It was with this background that Mote wrote the hymn we have today, "The Solid Rock." It was during his career as a cabinetmaker that the hymn came into being. One morning in 1834 as he was walking to work, it entered his mind to write a hymn. By the time he got to work, he had the chorus. He wrote four more verses over the course of that day and two additional verses before he was finished.

‘On Christ the solid Rock I stand, All other ground is sinking sand.’

In the day I had four first verses complete, and wrote them off. On the Sabbath following I met brother King as I came out of Lisle Street Meeting…who informed me that his wife was very ill, and asked me to call and see her. I had an early tea, and called afterwards. He said that it was his usual custom to sing a hymn, read a portion, and engage in prayer, before he went to meeting. He looked for his hymn-book but could find it no where. I said, ‘I have some verses in my pocket; if he liked, we would sing them.’ We did, and his wife enjoyed them so much, that after service he asked me, as a favour, to leave a copy of them for his wife. I went home, and by the fireside composed the last two verses, wrote the whole off, and took them to sister King…As these verses so met the dying woman’s case, my attention to them was the more arrested, and I had a thousand printed for distribution.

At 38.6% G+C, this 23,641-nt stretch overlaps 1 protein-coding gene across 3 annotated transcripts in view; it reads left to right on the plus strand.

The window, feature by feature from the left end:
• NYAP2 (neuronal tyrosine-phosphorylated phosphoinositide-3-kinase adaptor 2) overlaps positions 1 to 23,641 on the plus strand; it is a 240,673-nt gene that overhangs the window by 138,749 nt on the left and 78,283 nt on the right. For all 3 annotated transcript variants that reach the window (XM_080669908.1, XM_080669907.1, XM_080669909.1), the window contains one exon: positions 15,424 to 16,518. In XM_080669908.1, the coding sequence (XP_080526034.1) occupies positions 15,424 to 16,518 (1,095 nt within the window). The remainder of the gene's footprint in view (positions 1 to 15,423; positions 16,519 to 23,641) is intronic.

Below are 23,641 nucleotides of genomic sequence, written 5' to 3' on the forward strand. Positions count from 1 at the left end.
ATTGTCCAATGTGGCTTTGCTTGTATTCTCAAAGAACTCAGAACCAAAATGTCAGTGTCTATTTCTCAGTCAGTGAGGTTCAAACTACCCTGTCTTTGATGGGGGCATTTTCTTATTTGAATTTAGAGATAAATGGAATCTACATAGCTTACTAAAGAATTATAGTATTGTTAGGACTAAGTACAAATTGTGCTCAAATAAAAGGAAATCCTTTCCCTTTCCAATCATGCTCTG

Click here to listen to an arrangement by the Cadet sisters

Here is a more traditional arrangement of the song on organ:

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The Solid Rock - 25 Hymns of Hope & Heaven

"Take my Life and Let it Be"

Frances R. Havergal wrote the following about how he wrote the song: I went for a lit¬tle vi¬sit of five days (to Are¬ley House). There were ten per¬sons in the house, some un¬con¬vert¬ed and long prayed for, some con¬vert¬ed, but not re¬joic¬ing Christ¬ians. He gave me the pra¬yer, “Lord, give me all in this house!” And He just did. Be¬fore I left the house ev¬ery one had got a bless¬ing. The last night of my vis¬it af¬ter I had re¬tired, the gov¬ern¬ess asked me to go to the two daugh¬ters. They were cry¬ing, then and there both of them trust¬ed and re¬joiced; it was near¬ly mid¬night. I was too hap¬py to sleep, and passed most of the night in praise and re¬new¬al of my own con¬se¬cra¬tion; and these lit¬tle coup¬lets formed them¬selves, and chimed in my heart one af¬ter ano¬ther till they fin¬ished with “Ever, On¬ly, ALL for Thee!”